By Maurice Eastridge, Professor and Extension Dairy Specialist, Department of Animal Sciences The Ohio State University

The Dairy Science Hall of Service was initiated in 1952 to recognize worthy men and women who have made a substantial and noteworthy contribution toward the improvement of the dairy industry of Ohio, elevated the stature of dairy farmers, or inspired students enrolled at the Ohio State University. The 2021 inductees were recognized in April at the Department of Animal Sciences “Celebration of Excellence” held virtually.

Dwight Roseler

Dwight Roseler grew up in Wellington and has dedicated his career to assisting dairy farmers and those that work in the dairy industry. He graduated from The Ohio State University with his degree in dairy science in 1981. After graduation, Dwight worked as a field dairy nutritionist for local cooperatives in north central Ohio for seven years before continuing his education. Dwight earned a Master of Science degree in Ruminant Nutrition and Business Management in 1990 and a Ph.D.… Continue reading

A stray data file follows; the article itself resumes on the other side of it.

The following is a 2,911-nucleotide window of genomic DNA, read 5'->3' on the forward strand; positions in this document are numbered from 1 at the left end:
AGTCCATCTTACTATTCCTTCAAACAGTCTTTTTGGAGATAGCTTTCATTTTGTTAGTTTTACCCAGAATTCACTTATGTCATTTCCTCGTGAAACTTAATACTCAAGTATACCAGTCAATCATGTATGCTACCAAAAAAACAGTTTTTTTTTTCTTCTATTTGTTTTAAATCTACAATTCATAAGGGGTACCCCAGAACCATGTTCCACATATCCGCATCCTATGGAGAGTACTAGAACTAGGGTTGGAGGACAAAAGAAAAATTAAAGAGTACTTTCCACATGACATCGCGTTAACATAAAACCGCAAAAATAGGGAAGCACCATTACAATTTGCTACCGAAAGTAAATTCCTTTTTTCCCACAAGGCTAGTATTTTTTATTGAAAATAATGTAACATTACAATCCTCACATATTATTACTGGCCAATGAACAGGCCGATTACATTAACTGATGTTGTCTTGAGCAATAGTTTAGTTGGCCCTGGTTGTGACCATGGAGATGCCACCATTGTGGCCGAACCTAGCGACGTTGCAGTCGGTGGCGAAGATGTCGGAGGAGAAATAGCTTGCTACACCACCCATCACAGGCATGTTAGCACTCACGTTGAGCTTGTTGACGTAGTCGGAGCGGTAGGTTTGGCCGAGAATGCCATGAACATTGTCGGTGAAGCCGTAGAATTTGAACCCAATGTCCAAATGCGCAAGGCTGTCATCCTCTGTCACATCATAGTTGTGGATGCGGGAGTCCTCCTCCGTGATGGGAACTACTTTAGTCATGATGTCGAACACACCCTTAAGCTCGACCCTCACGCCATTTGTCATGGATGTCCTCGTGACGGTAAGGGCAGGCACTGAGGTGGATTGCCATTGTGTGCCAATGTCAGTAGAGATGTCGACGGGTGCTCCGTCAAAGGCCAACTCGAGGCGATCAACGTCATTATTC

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Avoid hay barn fires

By Jason Hartschuh, CCA, Ohio State University Extension

Hay fires are caused when bacteria in wet hay create so much heat that the hay spontaneously combusts in the presence of oxygen. At over 20% moisture mesophilic bacteria release heat-causing temperature to rise between 130 degrees F to 140 degrees F with temperature staying high for up to 40 days. As temperatures rise, thermophilic bacteria can take off in your hay and raise temperature into the fire danger zone of over 175 degrees F.

Assessing risk